In “Hallyu Tsunami: The Unstoppable (and Terrifying) Rise of K-pop Fandom,” Sam Lansky describes K-pop fans as “mostly the ken of geeky music journalists, Asian Americans, and gays weary of Lady Gaga’s art-pop pretensions but thirsty for a similar spectacle.”  After a “trolling high” that resulted in fans responding to his tweets about TVXQ, Lanksy proceeds to rile up fans about Jae Joong, former member of TVXQ and current member of JYJ. This prompts what Lansky describes as “a deluge of death threats from crazed fans who, whether they perceived me as an actual threat to the imagined romance between Yunho and Jae Joong or merely an annoyance who should to be silenced, gave me pause in an online game that had become addictively pleasurable.”   Lansky goes on to link K-pop fandom to  deadly behavior:  “The Mark David Chapmans of the American pop universe tend to be anomalous. With K-pop, stan behavior carries over into the real world with frequent, alarming consequences.”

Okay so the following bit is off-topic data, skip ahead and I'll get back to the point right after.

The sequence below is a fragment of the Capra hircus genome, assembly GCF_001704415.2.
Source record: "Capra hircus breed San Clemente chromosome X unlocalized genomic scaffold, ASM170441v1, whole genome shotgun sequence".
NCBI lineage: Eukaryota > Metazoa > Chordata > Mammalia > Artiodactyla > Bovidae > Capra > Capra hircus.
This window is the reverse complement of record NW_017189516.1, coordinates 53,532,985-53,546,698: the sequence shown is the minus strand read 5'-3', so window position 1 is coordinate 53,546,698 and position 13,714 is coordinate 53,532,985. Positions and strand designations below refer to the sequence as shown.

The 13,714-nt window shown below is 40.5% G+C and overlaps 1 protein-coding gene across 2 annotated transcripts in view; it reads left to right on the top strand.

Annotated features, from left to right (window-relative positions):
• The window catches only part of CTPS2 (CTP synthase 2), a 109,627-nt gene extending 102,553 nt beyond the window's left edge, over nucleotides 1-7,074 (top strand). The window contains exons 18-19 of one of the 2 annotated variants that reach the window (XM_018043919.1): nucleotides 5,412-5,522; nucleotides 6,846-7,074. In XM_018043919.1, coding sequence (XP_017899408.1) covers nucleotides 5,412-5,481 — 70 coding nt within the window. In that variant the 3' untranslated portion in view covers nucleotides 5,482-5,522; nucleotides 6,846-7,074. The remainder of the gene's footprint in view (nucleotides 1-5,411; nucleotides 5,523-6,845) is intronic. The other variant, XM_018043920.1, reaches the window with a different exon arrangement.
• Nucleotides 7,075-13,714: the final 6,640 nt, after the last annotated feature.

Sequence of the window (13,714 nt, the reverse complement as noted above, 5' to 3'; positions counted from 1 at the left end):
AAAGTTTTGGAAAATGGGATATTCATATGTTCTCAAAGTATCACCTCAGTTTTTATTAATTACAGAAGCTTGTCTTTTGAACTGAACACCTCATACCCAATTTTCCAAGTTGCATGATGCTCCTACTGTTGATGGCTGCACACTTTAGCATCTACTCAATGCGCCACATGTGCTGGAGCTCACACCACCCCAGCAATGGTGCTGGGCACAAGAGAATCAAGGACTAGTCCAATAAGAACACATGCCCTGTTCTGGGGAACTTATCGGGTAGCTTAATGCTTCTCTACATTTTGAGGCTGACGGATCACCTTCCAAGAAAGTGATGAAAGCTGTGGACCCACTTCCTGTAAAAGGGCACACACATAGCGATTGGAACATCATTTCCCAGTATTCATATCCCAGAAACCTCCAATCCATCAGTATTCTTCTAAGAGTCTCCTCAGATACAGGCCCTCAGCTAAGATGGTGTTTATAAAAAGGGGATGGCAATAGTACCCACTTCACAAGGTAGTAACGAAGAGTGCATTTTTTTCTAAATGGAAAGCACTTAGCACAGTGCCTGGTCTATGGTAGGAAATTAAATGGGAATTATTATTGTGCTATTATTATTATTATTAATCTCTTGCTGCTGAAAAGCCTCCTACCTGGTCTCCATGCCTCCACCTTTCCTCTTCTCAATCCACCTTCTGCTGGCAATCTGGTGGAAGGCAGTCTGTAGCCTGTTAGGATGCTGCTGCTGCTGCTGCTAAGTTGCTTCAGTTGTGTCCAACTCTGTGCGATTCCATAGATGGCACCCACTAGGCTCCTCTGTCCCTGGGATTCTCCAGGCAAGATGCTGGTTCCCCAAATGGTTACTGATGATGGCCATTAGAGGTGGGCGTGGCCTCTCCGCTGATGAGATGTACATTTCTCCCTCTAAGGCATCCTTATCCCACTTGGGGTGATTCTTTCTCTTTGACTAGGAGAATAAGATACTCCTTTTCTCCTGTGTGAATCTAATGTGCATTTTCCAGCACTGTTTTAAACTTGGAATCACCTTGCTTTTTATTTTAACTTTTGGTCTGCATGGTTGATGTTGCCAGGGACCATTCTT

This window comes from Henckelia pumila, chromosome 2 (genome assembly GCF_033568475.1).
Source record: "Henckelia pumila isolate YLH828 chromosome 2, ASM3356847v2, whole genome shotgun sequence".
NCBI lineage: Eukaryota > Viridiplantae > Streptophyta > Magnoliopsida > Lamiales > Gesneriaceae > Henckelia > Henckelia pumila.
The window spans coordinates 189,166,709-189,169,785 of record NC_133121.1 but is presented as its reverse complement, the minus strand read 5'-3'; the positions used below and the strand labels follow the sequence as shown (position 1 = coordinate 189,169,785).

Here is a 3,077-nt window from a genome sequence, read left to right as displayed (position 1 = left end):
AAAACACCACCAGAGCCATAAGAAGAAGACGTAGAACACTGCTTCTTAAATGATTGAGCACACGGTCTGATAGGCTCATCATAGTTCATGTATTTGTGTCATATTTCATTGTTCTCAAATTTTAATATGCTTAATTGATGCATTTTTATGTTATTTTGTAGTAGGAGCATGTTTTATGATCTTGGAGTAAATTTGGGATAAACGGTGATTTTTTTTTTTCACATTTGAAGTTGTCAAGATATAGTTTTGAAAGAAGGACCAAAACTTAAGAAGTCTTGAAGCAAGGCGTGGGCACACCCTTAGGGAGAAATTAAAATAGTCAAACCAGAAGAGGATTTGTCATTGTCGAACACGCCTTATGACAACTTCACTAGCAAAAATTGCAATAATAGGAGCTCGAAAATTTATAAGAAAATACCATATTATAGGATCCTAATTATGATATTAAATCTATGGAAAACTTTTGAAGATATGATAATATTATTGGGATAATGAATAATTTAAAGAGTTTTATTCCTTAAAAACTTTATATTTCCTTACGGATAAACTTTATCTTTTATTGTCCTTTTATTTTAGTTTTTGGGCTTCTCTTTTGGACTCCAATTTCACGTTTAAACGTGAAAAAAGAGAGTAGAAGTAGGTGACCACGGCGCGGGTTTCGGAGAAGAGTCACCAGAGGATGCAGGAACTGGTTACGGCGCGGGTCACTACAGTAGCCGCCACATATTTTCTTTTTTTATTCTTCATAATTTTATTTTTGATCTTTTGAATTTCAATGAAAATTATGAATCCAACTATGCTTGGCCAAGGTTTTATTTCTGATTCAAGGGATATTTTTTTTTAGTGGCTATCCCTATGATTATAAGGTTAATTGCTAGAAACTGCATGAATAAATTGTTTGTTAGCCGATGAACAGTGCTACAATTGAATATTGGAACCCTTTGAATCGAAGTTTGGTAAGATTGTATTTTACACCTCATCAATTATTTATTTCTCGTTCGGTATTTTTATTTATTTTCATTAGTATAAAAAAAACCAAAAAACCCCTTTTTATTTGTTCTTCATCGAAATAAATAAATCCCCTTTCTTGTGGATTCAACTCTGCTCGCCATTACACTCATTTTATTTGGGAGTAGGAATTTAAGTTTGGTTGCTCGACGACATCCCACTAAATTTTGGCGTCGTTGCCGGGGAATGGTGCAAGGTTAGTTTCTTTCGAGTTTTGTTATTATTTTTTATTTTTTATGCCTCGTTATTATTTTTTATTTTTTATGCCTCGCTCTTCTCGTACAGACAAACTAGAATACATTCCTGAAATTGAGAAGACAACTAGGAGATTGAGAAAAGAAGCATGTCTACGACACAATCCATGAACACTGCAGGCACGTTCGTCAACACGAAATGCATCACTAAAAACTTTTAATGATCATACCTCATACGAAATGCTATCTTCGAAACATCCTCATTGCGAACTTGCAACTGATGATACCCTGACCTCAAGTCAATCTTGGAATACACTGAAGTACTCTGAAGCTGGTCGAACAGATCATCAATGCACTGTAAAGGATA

Such generalizations come from those familiar with K-pop as well.   Simon (of Eat Your Kimchi fame) gave this comment as part of  this discussion on Al Jazeera‘s The Stream: K-pop Diplomacy in response to the ability of K-pop idols to relate to fans (@20:02): [Disclaimer: I was initially approached to do the show, and my video comment was chosen for inclusion during the show–Yay!]